Well a couple of days ago I got my Boston Marathon bib number. The training to run for it is taking all the time I might otherwise be devoting to getting this website up and running more effectively. The lesson is on trade-offs. Which is going to reap the most value in the short and long term as an investment? The same trade off applies in organization design work – are we designing for the short term or with an eye to the future? The common way is to do both – the difficulty then lies in doing both well. That's where I like concepts of 'good enough'.
Tomorrow I'm speaking at a conference on the relationship between globalization and nimble design of organizations. It's been difficult getting a slant on this as it's raised a number of questions in my mind. For example, are there specifics about responding to globalization that make for different 'nimbleness' design requirements than from non globalization? Isn't every organization actually responding to globalization even if it operates in its home markets only?
At long last I'm reading The Social Life of Information by John Seely Brown and Paul Duguid. It's been out for several years now (since 2000) but is packed with nuggets of good sense and sharp observation on the interactions, and lack of them, between information, knowledge, technology and social fabric. Some of the standouts I highlighted. 'Work is rarely well understood', 'You can't redesign process effectively if you don't understand practice', 'all organizations have to balance routine and improvisation. It was written pre Facebook's huge growth and I wonder whether the authors would have (or will) write on that type of phenomenon. Take a look at John Seely Brown's website. http://www.johnseelybrown.com/
Here's a selection of websites related to various design/architecture topics.
I'm starting to think about the curriculum for the 'Business Models and Stakeholders' course that I'm going to lead on the new CCA Design Strategy MBA. My module does not run until spring 2009 so there's planning time available. I'm thinking of having one session on the business models architectural firms use. On the basis that they are also designers. Philips might be another good business model to look at as they have a whole strategy around design of their products. It would be interesting to see if design, and design related companies have distinctive business models, and whether they approach their stakeholders in an identifiable way that's different from non-design oriented organizations.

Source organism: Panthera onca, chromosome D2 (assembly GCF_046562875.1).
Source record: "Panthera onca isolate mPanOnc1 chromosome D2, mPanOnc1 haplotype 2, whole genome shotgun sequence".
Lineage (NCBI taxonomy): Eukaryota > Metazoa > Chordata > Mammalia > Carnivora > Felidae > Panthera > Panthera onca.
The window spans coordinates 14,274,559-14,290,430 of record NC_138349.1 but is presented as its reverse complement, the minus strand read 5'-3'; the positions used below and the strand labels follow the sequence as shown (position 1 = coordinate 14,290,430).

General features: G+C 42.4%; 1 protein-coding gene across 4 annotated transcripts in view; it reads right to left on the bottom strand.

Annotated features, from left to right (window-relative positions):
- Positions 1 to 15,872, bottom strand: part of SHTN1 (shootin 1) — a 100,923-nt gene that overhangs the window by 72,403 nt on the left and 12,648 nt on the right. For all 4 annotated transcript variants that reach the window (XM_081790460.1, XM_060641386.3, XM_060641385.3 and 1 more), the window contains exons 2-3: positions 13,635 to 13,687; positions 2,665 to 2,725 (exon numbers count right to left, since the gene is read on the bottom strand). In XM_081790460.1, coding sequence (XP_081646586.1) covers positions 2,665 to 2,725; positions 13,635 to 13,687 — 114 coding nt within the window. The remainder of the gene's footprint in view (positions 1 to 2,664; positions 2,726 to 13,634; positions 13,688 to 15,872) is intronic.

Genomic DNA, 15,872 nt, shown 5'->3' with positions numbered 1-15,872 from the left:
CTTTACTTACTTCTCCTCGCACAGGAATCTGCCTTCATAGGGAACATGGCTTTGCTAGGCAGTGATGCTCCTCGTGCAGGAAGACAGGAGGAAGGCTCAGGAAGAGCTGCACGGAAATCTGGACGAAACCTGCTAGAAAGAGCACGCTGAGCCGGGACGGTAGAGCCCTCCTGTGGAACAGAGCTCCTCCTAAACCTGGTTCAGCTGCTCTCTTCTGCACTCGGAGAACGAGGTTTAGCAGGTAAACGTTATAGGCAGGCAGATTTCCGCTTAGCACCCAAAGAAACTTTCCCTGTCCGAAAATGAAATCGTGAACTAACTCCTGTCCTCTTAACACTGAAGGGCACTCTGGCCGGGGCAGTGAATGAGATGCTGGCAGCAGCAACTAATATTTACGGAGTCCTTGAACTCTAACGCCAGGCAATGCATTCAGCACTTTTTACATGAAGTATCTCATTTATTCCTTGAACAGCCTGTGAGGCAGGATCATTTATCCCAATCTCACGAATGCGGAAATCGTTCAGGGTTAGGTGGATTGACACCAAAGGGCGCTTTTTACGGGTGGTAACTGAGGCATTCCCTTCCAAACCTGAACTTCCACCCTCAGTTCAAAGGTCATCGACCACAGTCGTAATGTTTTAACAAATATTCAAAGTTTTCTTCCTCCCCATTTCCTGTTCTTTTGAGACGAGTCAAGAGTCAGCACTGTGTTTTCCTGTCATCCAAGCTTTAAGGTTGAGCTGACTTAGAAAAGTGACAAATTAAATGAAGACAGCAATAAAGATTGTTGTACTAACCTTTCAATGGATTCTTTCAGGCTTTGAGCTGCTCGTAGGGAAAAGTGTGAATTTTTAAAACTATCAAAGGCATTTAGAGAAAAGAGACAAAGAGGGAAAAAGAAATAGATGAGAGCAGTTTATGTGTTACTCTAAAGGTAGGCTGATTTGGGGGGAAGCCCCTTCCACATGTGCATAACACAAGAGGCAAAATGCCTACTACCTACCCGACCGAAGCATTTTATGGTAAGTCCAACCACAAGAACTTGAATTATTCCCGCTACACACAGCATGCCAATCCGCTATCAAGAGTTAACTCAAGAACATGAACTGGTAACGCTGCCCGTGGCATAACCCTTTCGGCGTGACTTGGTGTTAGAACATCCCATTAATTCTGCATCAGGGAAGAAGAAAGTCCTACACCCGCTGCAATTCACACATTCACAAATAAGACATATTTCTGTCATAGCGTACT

It's an odd series of coincidences that yesterday I spoke with a friend, Emily, whose beloved singing teacher aged 80 died earlier this week of pancreatic cancer. Emily's response to this is to plan take up singing again – a passion that she's let lie fallow for several years. I then turned on a video someone had sent me on Randy Rausch http://video.stumbleupon.com/#p=ithct48cqw and discovered that he too has pancreatic cancer, and is living life to the fullest while he can. Just now, I got an email from another friend which told me her aunt has pancreatic cancer. Paula's now with her aunt arranging medical care in a situation where. "There are NO skilled beds at any price in the town where she lives". Out of curiosity I looked on the web to find out if the incidence of pancreatic cancer is increasing and came across the Pancreatic Cancer Action Network http://www.pancan.org/ and lo and behold, March 9 – 11 is pancreatic cancer advocacy weekend.
The stretch to an organization design slant on this might be a bit much but certainly there's a connection between having a change thrust upon one and doing something positive (with a resilient, resourceful, and adaptive mindset) to make the best of the situation.
Organizations that develop these types of cultural attributes are front runners e.g. Philips, IBM, GE.
At a client dinner last week someone asked me how he could 'make change stick'. I gave him a few answers like making sure all the organization elements were aligned and supporting the change, and that there were carrots and sticks in place. Then I started to think more about the question. Now it seems a tautology. Change cannot stick because it is changing. If change 'sticks' then it's not change. I think what he meant was how can he make sure that the organization doesn't revert to a previous state (though it wouldn't be exactly the same). I guess my more thought through answer would be by designing the organization so that change doesn't stick. To design in characteristics that keep it constantly alert, responsive, and adaptable – much more of the organic design approach than the mechanistic systems approach.